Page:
Mathieson’s reaction to the photos captures what Hughes wants all viewers to get out of the series.
Lizzie Is 1 Of 3 Siblings With Huntington’s Disease
“We hope that when people see the images, they are curious to know more and by learning about those affected, it will highlight that, whilst they may be affected by a rare disease, they are still people just like you and me who have feelings, dreams and hopes for the future,” said the photographer. “Ultimately, we are all the same but different.”
Keep scrolling to see Hughes’ photos and read the subjects’ stories, and visit the Same but Different website for a more in-depth look at the participants and their conditions.
Lizzie’s Brother Jonathan Also Has Huntington’s Disease
“I used to run nearly every day and have completed marathons, but because of the way my condition has affected me, I have had to give it up. I have also had to finish work because I fell a few times. It was really, really hard at first because it meant I had so much time to think, but I have started doing charity work to raise awareness of Huntington’s disease, and so that is keeping me busy. … The worst part of the condition? The end, probably. Seeing my sister and my brother and the way it has affected them. But at this point, I’m just trying to be positive. That’s all I’ve ever done.”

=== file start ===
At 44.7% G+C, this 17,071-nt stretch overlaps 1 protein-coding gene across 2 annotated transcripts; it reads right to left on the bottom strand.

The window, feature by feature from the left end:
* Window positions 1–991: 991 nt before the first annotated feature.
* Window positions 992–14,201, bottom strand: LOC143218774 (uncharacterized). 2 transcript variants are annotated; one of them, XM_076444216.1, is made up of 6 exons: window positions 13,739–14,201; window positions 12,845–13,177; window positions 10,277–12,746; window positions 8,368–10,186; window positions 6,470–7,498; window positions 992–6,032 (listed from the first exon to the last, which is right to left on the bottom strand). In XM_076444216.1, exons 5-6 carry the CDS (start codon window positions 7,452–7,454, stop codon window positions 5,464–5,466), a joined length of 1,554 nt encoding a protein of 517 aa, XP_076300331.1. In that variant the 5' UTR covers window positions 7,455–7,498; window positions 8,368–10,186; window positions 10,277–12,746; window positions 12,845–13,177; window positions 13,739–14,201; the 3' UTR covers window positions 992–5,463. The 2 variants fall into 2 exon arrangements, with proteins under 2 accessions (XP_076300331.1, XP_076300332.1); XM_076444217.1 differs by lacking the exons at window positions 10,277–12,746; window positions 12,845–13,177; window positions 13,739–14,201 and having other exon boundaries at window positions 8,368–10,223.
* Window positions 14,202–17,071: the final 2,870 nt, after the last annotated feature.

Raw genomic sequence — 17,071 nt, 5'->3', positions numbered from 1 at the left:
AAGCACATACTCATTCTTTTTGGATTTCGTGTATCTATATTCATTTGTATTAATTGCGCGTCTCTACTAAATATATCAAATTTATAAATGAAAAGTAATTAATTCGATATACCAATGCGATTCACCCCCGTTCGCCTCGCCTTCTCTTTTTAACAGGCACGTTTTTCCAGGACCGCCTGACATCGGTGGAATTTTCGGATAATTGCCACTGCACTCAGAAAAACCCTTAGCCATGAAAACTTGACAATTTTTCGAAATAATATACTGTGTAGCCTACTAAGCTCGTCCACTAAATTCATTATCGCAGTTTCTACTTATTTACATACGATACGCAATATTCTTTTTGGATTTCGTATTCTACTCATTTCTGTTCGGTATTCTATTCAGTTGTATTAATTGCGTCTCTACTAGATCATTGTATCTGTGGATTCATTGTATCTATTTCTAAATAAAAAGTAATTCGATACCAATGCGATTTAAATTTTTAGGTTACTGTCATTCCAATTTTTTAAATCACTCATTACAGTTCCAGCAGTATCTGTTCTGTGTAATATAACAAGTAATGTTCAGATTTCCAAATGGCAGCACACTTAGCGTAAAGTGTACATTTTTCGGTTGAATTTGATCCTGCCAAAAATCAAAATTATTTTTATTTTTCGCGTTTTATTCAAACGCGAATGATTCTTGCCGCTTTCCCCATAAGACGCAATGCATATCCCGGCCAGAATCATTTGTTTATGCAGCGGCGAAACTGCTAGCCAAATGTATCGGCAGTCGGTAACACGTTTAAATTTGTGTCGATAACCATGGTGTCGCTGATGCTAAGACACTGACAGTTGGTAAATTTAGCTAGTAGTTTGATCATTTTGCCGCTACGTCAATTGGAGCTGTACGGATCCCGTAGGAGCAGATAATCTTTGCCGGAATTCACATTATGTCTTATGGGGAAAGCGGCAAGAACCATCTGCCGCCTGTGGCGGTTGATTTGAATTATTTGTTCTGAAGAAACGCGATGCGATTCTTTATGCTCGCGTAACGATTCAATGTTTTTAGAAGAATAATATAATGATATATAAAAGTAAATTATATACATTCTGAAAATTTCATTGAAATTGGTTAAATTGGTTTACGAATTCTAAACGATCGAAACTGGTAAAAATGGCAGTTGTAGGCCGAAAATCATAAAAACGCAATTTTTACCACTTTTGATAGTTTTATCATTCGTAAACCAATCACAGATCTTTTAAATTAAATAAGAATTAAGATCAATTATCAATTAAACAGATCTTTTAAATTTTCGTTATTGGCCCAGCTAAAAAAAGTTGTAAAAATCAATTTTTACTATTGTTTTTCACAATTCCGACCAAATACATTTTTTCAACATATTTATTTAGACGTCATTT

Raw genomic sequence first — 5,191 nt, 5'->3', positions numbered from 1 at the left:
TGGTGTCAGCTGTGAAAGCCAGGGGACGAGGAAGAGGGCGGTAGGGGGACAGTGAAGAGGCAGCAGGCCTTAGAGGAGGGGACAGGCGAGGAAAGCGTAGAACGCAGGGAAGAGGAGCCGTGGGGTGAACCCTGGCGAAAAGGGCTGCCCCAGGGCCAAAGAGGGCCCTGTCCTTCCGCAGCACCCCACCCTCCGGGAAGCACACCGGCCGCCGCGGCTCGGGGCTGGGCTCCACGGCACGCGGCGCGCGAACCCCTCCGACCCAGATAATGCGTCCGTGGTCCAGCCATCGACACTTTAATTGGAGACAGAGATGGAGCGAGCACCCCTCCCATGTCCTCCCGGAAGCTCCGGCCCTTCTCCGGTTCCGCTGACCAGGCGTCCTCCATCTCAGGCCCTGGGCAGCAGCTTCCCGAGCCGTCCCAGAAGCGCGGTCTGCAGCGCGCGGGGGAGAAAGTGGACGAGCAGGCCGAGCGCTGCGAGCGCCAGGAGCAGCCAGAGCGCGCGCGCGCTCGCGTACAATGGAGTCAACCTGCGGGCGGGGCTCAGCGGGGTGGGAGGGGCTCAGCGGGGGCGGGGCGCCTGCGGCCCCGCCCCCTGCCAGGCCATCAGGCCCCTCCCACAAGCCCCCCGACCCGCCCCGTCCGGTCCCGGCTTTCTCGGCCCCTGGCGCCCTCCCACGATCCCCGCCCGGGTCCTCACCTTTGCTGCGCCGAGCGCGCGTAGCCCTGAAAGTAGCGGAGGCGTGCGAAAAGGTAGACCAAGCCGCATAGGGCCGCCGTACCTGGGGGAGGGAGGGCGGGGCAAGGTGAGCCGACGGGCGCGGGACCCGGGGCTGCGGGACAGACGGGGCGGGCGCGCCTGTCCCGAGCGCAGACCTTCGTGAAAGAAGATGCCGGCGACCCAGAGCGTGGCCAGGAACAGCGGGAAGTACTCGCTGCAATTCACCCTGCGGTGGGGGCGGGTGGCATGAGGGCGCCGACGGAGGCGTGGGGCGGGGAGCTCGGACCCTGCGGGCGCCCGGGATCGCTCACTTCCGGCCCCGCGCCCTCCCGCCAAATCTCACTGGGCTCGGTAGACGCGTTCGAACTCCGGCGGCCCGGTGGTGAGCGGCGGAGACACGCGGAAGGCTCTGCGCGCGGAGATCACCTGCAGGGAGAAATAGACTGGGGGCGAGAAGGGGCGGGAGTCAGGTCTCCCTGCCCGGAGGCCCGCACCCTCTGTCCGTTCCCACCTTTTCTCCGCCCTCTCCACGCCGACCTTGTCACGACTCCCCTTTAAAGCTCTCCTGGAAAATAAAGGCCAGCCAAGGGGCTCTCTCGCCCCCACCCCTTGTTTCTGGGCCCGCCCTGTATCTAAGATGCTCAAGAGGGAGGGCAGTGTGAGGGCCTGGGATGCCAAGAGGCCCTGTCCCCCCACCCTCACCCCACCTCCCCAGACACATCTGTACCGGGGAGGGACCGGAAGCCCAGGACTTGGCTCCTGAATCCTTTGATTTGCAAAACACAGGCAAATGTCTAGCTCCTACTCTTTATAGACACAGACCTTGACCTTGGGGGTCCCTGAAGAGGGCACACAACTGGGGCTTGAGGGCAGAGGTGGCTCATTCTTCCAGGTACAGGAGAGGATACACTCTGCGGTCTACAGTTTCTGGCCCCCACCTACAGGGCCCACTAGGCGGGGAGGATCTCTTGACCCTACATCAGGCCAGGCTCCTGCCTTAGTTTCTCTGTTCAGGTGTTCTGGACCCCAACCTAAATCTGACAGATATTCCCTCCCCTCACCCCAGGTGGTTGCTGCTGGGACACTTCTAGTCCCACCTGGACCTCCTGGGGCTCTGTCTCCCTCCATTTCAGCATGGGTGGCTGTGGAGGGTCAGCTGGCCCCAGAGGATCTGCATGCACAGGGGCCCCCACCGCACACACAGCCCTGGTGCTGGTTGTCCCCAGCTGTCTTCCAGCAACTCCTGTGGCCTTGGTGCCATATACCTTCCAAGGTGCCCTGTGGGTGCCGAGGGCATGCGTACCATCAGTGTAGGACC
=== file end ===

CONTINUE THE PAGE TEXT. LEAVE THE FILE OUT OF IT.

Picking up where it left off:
Vinnie Has Spinal Muscular Atrophy Type 1
“Strangely, his diagnosis has changed me as a person, for the better, most definitely. You learn to appreciate things that you took for granted before, like just spending time together. You really cherish those silly little things and all the things like the materialistic stuff that you were bothered about before really aren’t important. … Everyone deserves the right to live and to live a full life, and these are bright, intelligent people who need a chance. This is the biggest genetic killer of children under 2 years of age, so these perfectly bright, able children that just want to be children are dying. Some are also not getting the correct standards of care because doctors don’t think their life’s worth living. Just because they can’t move doesn’t mean they don’t have an amazing quality of life, because all a child needs is love. That’s all they need.”